Being a counselor at Flathead helped me to grow as a person in community with others: other counselors as well as campers. At FLBC I found a certain peace that was distinctly new to me. For the first time ever I felt as if my daily life and my faith life were able to come together as one. This centering allowed me to feel comfortable extending and challenging myself. It allowed me to learn a lot about my capabilities as a teacher, a leader, a follower and a guide. I have been strengthened in my sense of self and am more secure than ever in the comprehension of the role I play within a community. It is with this experience, growth and support that I will be able to continue to search for the best ways for my gifts to fit the needs of the world.

Anna Helgen
Christidon
The camp bell sounded, prompting all staff to meet in the lodge where our director, Bob Quam, met us. We all sat down at the tables, anticipating what information he had to share. “Well,” Bob said,  “the call did come.” Now one might ask, what kind of call was this? This call was not your ordinary call—it was a call to evacuate the Boulder Valley where our lovely camp Christikon resides.

Earlier that day, our last camp session ended and seventy-five junior high campers were picked up by their parents and returned to their homes. Following this, staff began cleaning up the camp and doing last minute service projects. Around 4:00 PM that afternoon, a few staff members saw smoke rising near Hick’s Peak—a mountain very near to camp. Bob met with us soon after, and said that we may be called to evacuate and that it would be a smart idea to begin gathering our personal belongings. Twenty minutes later, the call came.

The next hour and a half remains a blur. It was chaotic, emotional, and frightening. Around 7:00 PM, after cramming all of our belongings into about eight vehicles, we left camp and traveled down the Boulder Road. The sky was filled with shades of pink and orange—as beautiful as a sunset. However, we could not ignore the ever present smoky haze that engulfed the cars and trees surrounding us. Forty miles later, we arrived in Big Timber at the home of Elisa Steen, a former camper and staff member of six years. We gathered in her living room for a brief worship together and closed by singing Now Thank We All Our God. After all, we did have something to be thankful for.

It was difficult leaving camp three days early especially because we never had a real closing. The summer just ended abruptly, and in the blink of an eye I was back on a plane to Minneapolis.

Before I left for camp, I hoped that I would figure out if I wanted to work for the church. I cannot say I answered that question this summer, but I did make progress towards an answer. I realized that physics was not a major I wanted to pursue any longer, and upon returning to campus, I dropped it, leaving me as a math and religion double major. Working as a counselor this summer, I met many amazing people who have helped me understand who I am and what I am good at. After leading a five-day backpack in the pouring rain, I realized that I was capable of providing enthusiasm and optimism for a group of thirteen. I will never forget what my campers taught me this summer—that I do have a sense of humor; it is still cool to sing Spice Girls; and that I am capable of helping them grow in their faith. I was pushed out of my comfort zone by other staff, too. I was forced to re-learn guitar (something that I have not done since the 9th grade), asked to lead worship, and required to sit through two days of wilderness first-aid (and as a very squeamish person this was far from an enjoyable experience).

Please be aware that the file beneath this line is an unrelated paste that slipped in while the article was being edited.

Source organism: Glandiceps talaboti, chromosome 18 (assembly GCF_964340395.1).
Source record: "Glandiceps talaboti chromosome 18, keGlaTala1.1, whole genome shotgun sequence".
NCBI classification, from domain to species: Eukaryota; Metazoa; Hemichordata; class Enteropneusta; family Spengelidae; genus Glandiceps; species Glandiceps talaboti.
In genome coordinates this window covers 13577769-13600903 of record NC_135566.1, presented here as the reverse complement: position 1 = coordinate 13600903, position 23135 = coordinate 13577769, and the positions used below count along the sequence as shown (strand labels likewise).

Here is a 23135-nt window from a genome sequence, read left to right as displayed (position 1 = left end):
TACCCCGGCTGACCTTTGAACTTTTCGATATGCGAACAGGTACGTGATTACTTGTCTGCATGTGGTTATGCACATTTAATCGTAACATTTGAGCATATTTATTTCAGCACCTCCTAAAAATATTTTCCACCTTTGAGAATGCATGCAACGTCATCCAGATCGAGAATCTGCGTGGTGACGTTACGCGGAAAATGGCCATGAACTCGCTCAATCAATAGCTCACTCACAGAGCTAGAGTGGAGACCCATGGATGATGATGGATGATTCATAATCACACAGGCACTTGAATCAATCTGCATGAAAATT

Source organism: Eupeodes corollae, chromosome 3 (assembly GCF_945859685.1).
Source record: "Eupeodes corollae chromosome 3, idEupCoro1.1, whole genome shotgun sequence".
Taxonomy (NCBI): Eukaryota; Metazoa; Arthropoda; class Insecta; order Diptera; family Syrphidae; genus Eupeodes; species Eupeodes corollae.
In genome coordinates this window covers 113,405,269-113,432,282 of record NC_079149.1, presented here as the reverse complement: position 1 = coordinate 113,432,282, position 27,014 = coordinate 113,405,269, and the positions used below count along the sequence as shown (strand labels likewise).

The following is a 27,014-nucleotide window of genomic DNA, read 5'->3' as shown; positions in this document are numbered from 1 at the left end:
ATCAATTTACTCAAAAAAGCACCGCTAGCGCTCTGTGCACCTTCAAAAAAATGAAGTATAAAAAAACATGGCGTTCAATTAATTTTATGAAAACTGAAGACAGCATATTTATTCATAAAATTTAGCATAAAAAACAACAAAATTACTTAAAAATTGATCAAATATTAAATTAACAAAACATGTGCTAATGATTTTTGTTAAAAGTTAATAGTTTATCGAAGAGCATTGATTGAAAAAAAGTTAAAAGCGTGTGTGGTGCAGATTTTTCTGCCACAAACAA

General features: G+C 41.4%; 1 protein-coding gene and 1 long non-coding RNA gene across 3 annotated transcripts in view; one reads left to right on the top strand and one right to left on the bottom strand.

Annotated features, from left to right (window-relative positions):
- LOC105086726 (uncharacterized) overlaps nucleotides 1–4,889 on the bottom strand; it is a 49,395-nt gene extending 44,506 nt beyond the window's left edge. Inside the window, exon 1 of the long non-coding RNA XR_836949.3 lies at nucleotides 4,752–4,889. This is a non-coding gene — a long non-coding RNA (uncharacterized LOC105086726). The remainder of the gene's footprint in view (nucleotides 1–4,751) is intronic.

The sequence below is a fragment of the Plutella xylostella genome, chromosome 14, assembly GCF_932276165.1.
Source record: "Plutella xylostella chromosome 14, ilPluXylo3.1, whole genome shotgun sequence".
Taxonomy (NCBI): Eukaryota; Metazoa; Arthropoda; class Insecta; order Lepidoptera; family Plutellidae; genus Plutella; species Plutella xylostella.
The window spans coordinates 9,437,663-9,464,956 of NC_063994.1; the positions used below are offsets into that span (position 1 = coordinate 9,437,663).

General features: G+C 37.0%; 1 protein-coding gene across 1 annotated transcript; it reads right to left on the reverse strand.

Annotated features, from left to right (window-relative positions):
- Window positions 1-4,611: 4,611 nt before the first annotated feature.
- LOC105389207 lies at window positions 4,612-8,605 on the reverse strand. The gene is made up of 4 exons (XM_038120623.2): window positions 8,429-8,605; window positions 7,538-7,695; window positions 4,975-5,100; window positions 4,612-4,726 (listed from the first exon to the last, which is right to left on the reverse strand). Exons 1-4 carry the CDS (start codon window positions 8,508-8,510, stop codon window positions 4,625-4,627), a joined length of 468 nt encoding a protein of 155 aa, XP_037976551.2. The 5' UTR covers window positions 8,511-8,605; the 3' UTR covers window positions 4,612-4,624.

This summer I was called to be a camp counselor. We did not know if the call to evacuate camp would come; however when it did, we responded immediately and left. Similarly, I do not know when or even if I will be called to work for the church, but I will wait patiently and be open to the possibility. Right now, however, I am called to be a college student and to continue wrestling with these questions. Each day I get closer and closer to finding an answer. So, for the time being, I will just listen, for God is calling!

Jared Brandell
Flathead Lutheran Bible Camp

Flathead Lutheran Bible Camp in Lakeside, Montana is an astonishing place that touches people’s lives. Working at FLBC for an entire summer has given me experiences and memories that I will never forget, especially because they had such a strong influence on my faith. Upon returning home, friends and family members asked me how my summer was. My response was the same each time. Excitedly, I told them that camp had easily been the best summer of my life. Undoubtedly a valuable and life-changing summer, my FLBC experiences have certainly affected my sense of vocation.
     
“Do you want to be a pastor now?” is another question that is frequently asked after I explain that I spent my summer at a Lutheran Bible Camp. People often find my answer to this question somewhat surprising. I tell them that camp has in fact solidified my decision that seminary is not the vocational path for me. Rather than pushing me towards becoming a pastor, my time at FLBC has instilled in me a desire to spend my life in service to others in perhaps a more covert way.  The back of our staff T-shirts have written on them a quote by St. Francis of Assisi, “Preach the Gospel at all times. If necessary, use words.” Because every part of a counselor's job involves serving others, this quote quickly became our theme of the summer. As time at camp progressed, I came to realize the complex and beautiful way in which the campers, pastors, fellow counselors and surrounding community were all a part of FLBC's ministry. Together we strove to show God's love through our every action, a vocational call of servitude that can be answered in any and every occupation.